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This article was published 28/7/2014 (1060 days ago), so information in it may no longer be current.
Mayoral candidate Judy Wasylycia-Leis says she'll appoint a task force to ensure planning decisions conform to the city's official planning guide.
Wasylycia-Leis said she would appoint a team of community experts within 100 days of winning the election.
The team would review the city's policies and planning decisions to ensure they conform with OurWinnipeg -- the official blueprint for the city's growth.
"OurWinnipeg is a good plan that has gathered dust because the interests of a few well-connected developers have been put ahead of the public interest," Wasylycia-Leis said.
"I am committed to ensuring we are guided by responsible, smart, innovative and forward-thinking urban planning and that all citizens will have a voice in that plan."
Wasylycia-Leis was one of three mayoral candidates (the other two were Coun. Paula Havixbeck and Robert-Falcon Ouellette) who attended a news conference Monday that also called for a review of OurWinnipeg.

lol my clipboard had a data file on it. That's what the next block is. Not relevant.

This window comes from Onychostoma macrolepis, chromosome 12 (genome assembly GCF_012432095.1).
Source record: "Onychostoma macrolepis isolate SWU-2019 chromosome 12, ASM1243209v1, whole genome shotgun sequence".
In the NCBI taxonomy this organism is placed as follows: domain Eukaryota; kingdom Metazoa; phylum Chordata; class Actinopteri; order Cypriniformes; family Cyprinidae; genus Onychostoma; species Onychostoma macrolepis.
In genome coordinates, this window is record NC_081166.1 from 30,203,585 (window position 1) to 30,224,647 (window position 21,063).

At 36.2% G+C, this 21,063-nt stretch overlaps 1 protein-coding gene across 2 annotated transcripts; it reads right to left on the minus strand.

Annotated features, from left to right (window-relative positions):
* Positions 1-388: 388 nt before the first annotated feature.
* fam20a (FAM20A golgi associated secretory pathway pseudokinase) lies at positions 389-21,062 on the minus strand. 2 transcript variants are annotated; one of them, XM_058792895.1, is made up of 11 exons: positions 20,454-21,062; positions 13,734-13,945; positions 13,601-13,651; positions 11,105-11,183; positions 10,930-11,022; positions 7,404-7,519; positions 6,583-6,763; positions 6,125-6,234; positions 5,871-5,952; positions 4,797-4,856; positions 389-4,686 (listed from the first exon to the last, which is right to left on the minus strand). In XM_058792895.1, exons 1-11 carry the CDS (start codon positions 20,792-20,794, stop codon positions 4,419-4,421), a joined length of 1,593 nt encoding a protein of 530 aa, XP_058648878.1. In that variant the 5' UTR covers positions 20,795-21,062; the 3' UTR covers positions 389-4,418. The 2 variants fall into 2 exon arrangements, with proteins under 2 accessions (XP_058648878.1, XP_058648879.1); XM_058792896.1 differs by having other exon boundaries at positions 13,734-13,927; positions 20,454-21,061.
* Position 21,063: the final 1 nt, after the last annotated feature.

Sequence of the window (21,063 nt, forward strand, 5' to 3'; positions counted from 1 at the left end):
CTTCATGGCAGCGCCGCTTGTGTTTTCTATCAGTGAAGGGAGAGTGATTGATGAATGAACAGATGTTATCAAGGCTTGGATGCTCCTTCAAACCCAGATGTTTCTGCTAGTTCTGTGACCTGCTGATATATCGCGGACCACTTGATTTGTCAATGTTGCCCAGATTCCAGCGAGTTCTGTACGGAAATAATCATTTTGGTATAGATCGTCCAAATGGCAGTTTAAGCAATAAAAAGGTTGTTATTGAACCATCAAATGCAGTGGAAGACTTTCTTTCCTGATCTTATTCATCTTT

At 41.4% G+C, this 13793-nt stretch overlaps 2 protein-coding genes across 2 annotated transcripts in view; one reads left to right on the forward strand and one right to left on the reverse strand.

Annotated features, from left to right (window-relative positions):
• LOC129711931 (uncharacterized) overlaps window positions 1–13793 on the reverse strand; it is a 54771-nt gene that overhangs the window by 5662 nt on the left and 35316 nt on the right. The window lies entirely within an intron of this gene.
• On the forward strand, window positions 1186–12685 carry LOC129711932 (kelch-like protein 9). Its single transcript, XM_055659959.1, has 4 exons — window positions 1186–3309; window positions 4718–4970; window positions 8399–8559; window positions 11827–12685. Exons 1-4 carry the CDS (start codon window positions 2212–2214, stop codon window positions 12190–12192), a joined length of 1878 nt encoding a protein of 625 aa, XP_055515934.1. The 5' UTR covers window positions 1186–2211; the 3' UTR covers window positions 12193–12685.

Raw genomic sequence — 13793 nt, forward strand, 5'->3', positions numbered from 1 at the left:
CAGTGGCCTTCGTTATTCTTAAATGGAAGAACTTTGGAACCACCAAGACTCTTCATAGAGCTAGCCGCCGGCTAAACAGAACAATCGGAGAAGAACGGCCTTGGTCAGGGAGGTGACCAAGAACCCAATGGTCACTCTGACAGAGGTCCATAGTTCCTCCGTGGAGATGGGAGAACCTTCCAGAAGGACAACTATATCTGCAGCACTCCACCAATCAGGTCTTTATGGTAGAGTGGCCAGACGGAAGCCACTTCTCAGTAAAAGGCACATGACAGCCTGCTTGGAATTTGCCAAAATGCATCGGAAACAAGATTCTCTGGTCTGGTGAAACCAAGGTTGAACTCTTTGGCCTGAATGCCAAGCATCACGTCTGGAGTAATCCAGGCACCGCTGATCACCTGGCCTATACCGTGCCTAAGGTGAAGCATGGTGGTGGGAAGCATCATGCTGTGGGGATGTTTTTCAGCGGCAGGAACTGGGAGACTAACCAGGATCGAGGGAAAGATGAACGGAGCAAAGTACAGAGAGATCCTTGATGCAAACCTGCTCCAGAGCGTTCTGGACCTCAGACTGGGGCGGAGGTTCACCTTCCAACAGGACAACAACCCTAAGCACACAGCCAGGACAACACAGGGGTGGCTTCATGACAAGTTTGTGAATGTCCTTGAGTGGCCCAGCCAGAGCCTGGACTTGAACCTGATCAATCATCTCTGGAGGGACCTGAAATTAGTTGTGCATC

Transition Winnipeg, a coalition of neighbourhood groups, said city hall needs to adjust OurWinnipeg to reflect the impacts brought on the city from climate change.
Mark Burch, the group's former chairman, said achieving a prosperous and healthy community is everyone's goal, but the objective is finding the proper way to get there.
Transition Winnipeg released a report that states the end of cheap oil and climatic conditions should prompt city hall to reconsider allowing the construction of an unlimited number of single-family homes on vacant land on the city's periphery.
The group is advocating high-density, multi-family housing with new communities linked to each other and the city core with rapid transit.
The report, Winnipeg's Great Transition: Ideas and Actions for a Climate-Resilient, Low-Carbon City, is available at onegreencity.org.
The three candidates later met with Transition Winnipeg organizers.
"We all agreed that OurWinnipeg has to be implemented," Wasylycia-Leis said.
"We need to take planning away from developers and put it in the hands of people."
The group also advocates examining alternative development strategies, including adoption of solar, geothermal and biomass technology for housing and commercial spaces, dedicated bike/pedestrian paths linking neighbourhoods and more mixed-use zoning so people can live closer to where they work.
Burch said all mayoral candidates were invited to Monday's event, adding he expects the group's report will be presented to city hall.
Organizers said they hoped the candidates would include planning as part of their platform.